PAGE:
First look at betting the 2022 NCAA men's basketball tournament

Josiah-Jordan James and the Tennessee Volunteers are a team to watch in this year' Men's NCAA Tournament. Andy Lyons/Getty Images

For the first time since before the pandemic, the men's NCAA tournament first round will begin on a Thursday and we will get a traditional long weekend of gambling. Order is restored. Brackets will dominate the conversations, but the Big Dance offers a plethora of betting options and angles.

Here are some that stick out to me:

Defense is key for Texas Tech

The West Region seemingly offers betting value because I do not believe in the top two seeds. Gonzaga (-125 to win region) is a championship contender, but the Bulldogs are still not as good as last year's team and they have shown plenty of vulnerability this season. Duke (+350 to win region) sure seems like a farce of a 2-seed, as we witnessed throughout the entire ACC Tournament. I actually trust the 3- and 4-seeds more than I do the top two.

I know what I am getting with Texas Tech (+500 to win region), which owns the nation's top defense. Texas Tech has demonstrated its toughness and its offense is better than people realize, although KenPom ranks the Red Raiders 65th in adjusted offensive efficiency. If they faced Duke on a neutral court, the line would be about pick 'em. Keep in mind, the Blue Devils are +350 to win the region.

Arkansas (+1200 to win region) is the 4-seed and obviously Eric Musselman has done a wonderful job with the Razorbacks, reaching the Sweet 16 last season before falling to eventual champion Baylor. If the Razorbacks meet Gonzaga in this year's Sweet 16, the Zags would only be about a 7.5-point favorite.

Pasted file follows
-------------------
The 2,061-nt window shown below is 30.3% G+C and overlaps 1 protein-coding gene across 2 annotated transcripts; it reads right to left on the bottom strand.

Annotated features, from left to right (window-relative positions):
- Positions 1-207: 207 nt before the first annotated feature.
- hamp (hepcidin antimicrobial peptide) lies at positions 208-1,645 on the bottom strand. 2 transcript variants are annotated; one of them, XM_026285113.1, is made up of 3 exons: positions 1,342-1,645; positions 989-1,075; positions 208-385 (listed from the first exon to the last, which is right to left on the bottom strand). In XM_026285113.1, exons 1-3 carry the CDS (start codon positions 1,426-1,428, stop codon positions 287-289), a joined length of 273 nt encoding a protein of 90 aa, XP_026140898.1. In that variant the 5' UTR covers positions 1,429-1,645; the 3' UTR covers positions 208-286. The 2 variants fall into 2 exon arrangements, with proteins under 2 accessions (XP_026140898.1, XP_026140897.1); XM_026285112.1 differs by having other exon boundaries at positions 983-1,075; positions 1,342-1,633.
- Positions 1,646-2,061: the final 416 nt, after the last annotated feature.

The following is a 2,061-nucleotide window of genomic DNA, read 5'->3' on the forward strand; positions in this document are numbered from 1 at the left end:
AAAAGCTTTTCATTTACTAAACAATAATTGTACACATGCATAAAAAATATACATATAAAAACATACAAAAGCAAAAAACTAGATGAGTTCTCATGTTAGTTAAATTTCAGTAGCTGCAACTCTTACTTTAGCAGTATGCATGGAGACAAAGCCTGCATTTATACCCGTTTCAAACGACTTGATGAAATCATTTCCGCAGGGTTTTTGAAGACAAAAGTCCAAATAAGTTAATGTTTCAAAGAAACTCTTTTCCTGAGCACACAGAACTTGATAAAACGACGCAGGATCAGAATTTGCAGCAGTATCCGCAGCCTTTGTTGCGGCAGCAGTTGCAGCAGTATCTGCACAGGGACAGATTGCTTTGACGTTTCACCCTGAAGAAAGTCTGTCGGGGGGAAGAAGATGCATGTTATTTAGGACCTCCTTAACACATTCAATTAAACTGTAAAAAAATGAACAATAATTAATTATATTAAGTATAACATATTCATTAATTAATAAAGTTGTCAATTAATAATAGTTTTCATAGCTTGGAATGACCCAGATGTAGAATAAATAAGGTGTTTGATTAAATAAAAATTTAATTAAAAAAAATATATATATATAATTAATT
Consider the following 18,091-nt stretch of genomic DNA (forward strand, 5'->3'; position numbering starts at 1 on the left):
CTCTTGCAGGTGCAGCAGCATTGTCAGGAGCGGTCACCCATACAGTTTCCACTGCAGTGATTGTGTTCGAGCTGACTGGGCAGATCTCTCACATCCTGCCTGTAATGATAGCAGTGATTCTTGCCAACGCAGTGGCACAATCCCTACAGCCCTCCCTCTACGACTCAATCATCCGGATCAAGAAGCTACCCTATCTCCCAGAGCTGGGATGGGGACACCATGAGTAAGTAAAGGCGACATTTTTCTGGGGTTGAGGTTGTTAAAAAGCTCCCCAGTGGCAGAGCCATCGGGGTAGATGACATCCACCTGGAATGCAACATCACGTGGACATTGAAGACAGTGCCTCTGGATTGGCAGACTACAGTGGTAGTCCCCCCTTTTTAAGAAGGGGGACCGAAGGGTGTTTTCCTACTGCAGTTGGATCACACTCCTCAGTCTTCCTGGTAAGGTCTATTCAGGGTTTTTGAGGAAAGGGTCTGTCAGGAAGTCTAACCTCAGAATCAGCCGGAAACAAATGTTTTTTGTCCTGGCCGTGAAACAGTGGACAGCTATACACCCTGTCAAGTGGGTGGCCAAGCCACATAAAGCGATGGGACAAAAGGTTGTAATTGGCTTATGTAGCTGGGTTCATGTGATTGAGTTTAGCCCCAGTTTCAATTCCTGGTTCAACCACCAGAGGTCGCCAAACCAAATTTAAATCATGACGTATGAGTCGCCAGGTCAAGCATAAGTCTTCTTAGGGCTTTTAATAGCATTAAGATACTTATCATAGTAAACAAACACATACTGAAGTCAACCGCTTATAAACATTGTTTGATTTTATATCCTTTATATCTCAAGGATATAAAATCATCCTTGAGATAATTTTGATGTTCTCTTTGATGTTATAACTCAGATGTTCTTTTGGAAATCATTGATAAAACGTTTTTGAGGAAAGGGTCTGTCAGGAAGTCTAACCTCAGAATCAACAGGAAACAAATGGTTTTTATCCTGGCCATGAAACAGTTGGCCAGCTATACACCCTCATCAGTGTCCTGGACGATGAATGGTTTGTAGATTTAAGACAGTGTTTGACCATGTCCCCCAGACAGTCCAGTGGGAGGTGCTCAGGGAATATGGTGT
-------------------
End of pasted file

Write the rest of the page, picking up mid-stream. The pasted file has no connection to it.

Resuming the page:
Sign up for ESPN's Tournament Challenge here.

Sleeping on Houston

The South Region is interesting in that it offers a couple teams that have proven they are capable of beating -- and losing -- to anyone in No. 2 Villanova and No. 4 Illinois. I realize that's the beauty of the NCAA Tournament, but these are schools that can truly lay the biggest of eggs.

In terms of sleepers, Houston (+800 to win South Region) stands out. The problem is that the Cougars potentially have to go through Illinois, Arizona and Tennessee. Perhaps it makes more sense to roll over some money lines, but I do like Kelvin Sampson and the Cougars. KenPom ranks them in the top 11 in both adjusted offensive and defensive efficiency.

South 3-seed Tennessee (20-1 title odds) will be a chic pick -- and rightfully so. To be fair, 20-1 is tempting and a number worth betting. The Vols just won the SEC tournament after a season that featured wins over Arizona, Auburn and Kentucky. But they also had some questionable losses and their offense can be average. However, some metrics loved UT once conference play started. I realize questioning Rick Barnes is an annual tradition, but remember that critics used to write off 2019 champion Virginia in the same way.

Hanging with the Hawkeyes